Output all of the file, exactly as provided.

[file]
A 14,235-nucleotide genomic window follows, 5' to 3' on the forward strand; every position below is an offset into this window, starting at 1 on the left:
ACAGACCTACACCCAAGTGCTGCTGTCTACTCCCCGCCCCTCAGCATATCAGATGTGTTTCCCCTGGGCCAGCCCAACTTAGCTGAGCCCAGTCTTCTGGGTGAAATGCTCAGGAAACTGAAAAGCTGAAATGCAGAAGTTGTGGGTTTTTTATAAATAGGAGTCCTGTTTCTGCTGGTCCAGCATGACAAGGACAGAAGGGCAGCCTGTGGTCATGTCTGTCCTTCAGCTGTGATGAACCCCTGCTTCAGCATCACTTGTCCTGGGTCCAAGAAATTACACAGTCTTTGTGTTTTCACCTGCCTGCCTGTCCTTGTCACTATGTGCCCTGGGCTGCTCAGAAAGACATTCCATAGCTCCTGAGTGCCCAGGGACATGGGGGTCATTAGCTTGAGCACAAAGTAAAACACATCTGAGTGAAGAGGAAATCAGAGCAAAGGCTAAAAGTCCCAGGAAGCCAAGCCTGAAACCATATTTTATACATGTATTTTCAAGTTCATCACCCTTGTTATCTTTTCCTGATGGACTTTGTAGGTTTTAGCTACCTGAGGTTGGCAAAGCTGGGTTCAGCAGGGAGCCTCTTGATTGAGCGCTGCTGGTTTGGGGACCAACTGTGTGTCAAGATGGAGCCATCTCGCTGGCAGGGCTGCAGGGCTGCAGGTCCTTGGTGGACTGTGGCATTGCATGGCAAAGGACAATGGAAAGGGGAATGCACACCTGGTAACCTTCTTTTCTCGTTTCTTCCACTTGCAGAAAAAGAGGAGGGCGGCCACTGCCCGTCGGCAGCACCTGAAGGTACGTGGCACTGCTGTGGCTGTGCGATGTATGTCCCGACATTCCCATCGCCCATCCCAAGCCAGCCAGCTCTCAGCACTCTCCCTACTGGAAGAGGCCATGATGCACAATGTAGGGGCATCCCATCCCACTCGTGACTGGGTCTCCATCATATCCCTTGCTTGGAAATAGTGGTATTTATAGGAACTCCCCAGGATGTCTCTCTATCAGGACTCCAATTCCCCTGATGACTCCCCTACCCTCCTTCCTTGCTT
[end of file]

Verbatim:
A 14,235-nucleotide genomic window follows, 5' to 3' on the forward strand; every position below is an offset into this window, starting at 1 on the left:
ACAGACCTACACCCAAGTGCTGCTGTCTACTCCCCGCCCCTCAGCATATCAGATGTGTTTCCCCTGGGCCAGCCCAACTTAGCTGAGCCCAGTCTTCTGGGTGAAATGCTCAGGAAACTGAAAAGCTGAAATGCAGAAGTTGTGGGTTTTTTATAAATAGGAGTCCTGTTTCTGCTGGTCCAGCATGACAAGGACAGAAGGGCAGCCTGTGGTCATGTCTGTCCTTCAGCTGTGATGAACCCCTGCTTCAGCATCACTTGTCCTGGGTCCAAGAAATTACACAGTCTTTGTGTTTTCACCTGCCTGCCTGTCCTTGTCACTATGTGCCCTGGGCTGCTCAGAAAGACATTCCATAGCTCCTGAGTGCCCAGGGACATGGGGGTCATTAGCTTGAGCACAAAGTAAAACACATCTGAGTGAAGAGGAAATCAGAGCAAAGGCTAAAAGTCCCAGGAAGCCAAGCCTGAAACCATATTTTATACATGTATTTTCAAGTTCATCACCCTTGTTATCTTTTCCTGATGGACTTTGTAGGTTTTAGCTACCTGAGGTTGGCAAAGCTGGGTTCAGCAGGGAGCCTCTTGATTGAGCGCTGCTGGTTTGGGGACCAACTGTGTGTCAAGATGGAGCCATCTCGCTGGCAGGGCTGCAGGGCTGCAGGTCCTTGGTGGACTGTGGCATTGCATGGCAAAGGACAATGGAAAGGGGAATGCACACCTGGTAACCTTCTTTTCTCGTTTCTTCCACTTGCAGAAAAAGAGGAGGGCGGCCACTGCCCGTCGGCAGCACCTGAAGGTACGTGGCACTGCTGTGGCTGTGCGATGTATGTCCCGACATTCCCATCGCCCATCCCAAGCCAGCCAGCTCTCAGCACTCTCCCTACTGGAAGAGGCCATGATGCACAATGTAGGGGCATCCCATCCCACTCGTGACTGGGTCTCCATCATATCCCTTGCTTGGAAATAGTGGTATTTATAGGAACTCCCCAGGATGTCTCTCTATCAGGACTCCAATTCCCCTGATGACTCCCCTACCCTCCTTCCTTGCTT